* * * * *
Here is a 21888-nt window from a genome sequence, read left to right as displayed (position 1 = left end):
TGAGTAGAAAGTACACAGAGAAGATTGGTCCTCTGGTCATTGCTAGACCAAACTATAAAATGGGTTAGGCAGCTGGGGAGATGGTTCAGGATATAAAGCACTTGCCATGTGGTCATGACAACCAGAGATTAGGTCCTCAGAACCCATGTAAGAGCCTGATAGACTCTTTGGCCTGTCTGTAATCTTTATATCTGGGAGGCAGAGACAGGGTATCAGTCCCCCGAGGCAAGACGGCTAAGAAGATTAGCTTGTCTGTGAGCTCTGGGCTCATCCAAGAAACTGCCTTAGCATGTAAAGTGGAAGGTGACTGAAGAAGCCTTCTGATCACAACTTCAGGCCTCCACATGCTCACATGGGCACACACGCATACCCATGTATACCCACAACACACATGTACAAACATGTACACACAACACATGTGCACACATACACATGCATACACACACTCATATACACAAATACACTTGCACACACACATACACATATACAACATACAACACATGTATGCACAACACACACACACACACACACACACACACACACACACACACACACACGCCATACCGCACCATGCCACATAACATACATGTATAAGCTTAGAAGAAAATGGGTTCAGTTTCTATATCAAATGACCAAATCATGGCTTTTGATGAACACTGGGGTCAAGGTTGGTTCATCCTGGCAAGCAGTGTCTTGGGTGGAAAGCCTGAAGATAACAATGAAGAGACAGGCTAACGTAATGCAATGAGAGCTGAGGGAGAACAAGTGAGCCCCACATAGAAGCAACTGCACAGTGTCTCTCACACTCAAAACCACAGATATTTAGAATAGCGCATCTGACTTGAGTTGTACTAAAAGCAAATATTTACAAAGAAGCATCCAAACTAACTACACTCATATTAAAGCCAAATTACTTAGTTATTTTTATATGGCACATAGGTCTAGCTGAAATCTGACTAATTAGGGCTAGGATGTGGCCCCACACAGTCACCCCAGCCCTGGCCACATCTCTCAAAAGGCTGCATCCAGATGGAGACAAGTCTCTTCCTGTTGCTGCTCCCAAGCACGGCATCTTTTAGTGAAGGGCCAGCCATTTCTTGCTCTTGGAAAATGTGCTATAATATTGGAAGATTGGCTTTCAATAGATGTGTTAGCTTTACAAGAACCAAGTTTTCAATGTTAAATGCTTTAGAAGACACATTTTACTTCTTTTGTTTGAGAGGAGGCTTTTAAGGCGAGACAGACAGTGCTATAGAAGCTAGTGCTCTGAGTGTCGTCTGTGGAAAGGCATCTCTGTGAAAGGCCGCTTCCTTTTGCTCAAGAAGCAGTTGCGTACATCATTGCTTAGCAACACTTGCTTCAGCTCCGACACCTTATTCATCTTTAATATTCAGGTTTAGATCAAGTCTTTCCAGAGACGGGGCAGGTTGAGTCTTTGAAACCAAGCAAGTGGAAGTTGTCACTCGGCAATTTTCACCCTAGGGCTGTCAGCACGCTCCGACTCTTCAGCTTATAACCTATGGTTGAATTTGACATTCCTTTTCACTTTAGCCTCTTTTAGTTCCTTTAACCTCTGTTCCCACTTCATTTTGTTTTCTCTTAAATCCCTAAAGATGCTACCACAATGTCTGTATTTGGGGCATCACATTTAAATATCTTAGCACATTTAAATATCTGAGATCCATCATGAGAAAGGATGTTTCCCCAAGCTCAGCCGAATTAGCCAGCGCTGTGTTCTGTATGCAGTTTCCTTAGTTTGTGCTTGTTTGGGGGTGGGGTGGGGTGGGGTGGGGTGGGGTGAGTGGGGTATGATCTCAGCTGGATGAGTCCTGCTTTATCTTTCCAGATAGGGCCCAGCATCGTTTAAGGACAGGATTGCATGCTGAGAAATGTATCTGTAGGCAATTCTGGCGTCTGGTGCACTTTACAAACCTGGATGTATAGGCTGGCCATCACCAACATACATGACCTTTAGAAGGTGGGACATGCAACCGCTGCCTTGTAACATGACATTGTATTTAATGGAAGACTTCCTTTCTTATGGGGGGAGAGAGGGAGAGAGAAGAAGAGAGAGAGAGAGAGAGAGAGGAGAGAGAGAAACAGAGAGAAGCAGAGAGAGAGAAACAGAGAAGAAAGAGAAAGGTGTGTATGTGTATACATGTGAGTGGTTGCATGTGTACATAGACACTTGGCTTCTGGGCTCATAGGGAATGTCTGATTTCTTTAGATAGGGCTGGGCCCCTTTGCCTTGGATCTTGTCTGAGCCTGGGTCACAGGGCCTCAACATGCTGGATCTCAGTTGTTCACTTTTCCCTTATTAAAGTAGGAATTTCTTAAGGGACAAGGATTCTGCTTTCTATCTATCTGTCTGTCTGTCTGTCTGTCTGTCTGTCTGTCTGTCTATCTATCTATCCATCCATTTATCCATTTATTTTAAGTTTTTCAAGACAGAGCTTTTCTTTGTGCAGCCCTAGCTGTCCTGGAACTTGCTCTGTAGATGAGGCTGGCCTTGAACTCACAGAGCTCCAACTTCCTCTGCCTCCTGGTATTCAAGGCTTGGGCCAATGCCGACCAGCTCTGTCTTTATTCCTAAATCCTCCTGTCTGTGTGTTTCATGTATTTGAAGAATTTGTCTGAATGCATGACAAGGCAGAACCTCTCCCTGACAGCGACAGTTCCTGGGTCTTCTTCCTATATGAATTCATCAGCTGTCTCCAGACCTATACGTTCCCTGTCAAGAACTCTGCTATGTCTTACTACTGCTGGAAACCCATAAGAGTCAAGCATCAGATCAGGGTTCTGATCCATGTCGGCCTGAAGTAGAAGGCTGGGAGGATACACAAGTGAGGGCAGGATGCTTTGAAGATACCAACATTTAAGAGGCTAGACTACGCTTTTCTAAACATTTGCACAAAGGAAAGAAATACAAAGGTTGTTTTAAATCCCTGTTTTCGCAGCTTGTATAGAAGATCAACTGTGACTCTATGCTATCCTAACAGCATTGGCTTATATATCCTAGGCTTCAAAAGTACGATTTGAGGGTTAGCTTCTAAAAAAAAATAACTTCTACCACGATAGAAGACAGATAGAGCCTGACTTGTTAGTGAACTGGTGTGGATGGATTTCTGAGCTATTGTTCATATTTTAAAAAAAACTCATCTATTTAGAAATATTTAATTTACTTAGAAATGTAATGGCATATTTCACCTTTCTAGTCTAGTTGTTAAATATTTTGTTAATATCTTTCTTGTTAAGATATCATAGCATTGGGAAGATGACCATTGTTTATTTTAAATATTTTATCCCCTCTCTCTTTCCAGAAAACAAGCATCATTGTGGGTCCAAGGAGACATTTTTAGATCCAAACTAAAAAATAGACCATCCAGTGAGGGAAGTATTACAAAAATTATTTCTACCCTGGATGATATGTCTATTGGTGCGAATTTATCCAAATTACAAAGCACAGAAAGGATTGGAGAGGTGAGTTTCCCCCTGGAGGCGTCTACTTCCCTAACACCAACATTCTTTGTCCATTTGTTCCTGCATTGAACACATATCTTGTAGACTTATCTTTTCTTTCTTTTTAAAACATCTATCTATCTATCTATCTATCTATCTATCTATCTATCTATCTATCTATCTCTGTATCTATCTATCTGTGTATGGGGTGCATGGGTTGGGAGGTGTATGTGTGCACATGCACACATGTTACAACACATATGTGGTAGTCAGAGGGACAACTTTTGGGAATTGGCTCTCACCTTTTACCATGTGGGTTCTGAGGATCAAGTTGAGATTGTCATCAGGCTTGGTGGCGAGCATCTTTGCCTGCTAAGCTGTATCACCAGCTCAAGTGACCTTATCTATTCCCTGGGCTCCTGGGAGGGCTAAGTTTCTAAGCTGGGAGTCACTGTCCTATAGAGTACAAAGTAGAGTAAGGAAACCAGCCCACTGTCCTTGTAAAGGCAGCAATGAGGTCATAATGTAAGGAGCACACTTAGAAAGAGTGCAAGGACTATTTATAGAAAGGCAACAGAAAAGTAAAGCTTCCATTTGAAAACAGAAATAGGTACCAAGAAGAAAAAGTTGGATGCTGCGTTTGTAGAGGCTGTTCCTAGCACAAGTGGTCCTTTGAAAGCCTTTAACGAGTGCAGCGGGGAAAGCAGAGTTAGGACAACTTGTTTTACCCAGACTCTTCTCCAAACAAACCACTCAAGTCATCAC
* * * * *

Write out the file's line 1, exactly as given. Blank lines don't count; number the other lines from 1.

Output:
Here is a 21888-nt window from a genome sequence, read left to right as displayed (position 1 = left end):